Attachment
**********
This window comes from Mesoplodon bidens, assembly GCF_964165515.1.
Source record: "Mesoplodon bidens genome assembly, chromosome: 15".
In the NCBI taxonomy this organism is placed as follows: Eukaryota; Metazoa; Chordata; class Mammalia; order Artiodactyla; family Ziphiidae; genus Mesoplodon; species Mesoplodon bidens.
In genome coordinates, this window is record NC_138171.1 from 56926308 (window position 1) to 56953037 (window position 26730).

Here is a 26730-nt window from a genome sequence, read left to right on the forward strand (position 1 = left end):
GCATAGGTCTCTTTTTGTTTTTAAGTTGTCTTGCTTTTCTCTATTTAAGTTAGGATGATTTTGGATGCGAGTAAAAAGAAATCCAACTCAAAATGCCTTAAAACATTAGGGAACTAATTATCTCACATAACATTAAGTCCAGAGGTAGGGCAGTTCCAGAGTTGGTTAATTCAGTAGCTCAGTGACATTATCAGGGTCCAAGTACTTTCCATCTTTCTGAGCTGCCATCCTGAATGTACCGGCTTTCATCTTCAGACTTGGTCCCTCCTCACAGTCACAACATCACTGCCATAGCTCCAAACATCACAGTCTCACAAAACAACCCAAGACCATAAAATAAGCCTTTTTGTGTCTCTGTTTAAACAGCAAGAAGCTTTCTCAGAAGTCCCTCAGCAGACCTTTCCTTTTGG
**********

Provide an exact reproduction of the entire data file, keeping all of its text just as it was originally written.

This window comes from Mesoplodon bidens, assembly GCF_964165515.1.
Source record: "Mesoplodon bidens genome assembly, chromosome: 15".
In the NCBI taxonomy this organism is placed as follows: Eukaryota; Metazoa; Chordata; class Mammalia; order Artiodactyla; family Ziphiidae; genus Mesoplodon; species Mesoplodon bidens.
In genome coordinates, this window is record NC_138171.1 from 56926308 (window position 1) to 56953037 (window position 26730).

Here is a 26730-nt window from a genome sequence, read left to right on the forward strand (position 1 = left end):
GCATAGGTCTCTTTTTGTTTTTAAGTTGTCTTGCTTTTCTCTATTTAAGTTAGGATGATTTTGGATGCGAGTAAAAAGAAATCCAACTCAAAATGCCTTAAAACATTAGGGAACTAATTATCTCACATAACATTAAGTCCAGAGGTAGGGCAGTTCCAGAGTTGGTTAATTCAGTAGCTCAGTGACATTATCAGGGTCCAAGTACTTTCCATCTTTCTGAGCTGCCATCCTGAATGTACCGGCTTTCATCTTCAGACTTGGTCCCTCCTCACAGTCACAACATCACTGCCATAGCTCCAAACATCACAGTCTCACAAAACAACCCAAGACCATAAAATAAGCCTTTTTGTGTCTCTGTTTAAACAGCAAGAAGCTTTCTCAGAAGTCCCTCAGCAGACCTTTCCTTTTGG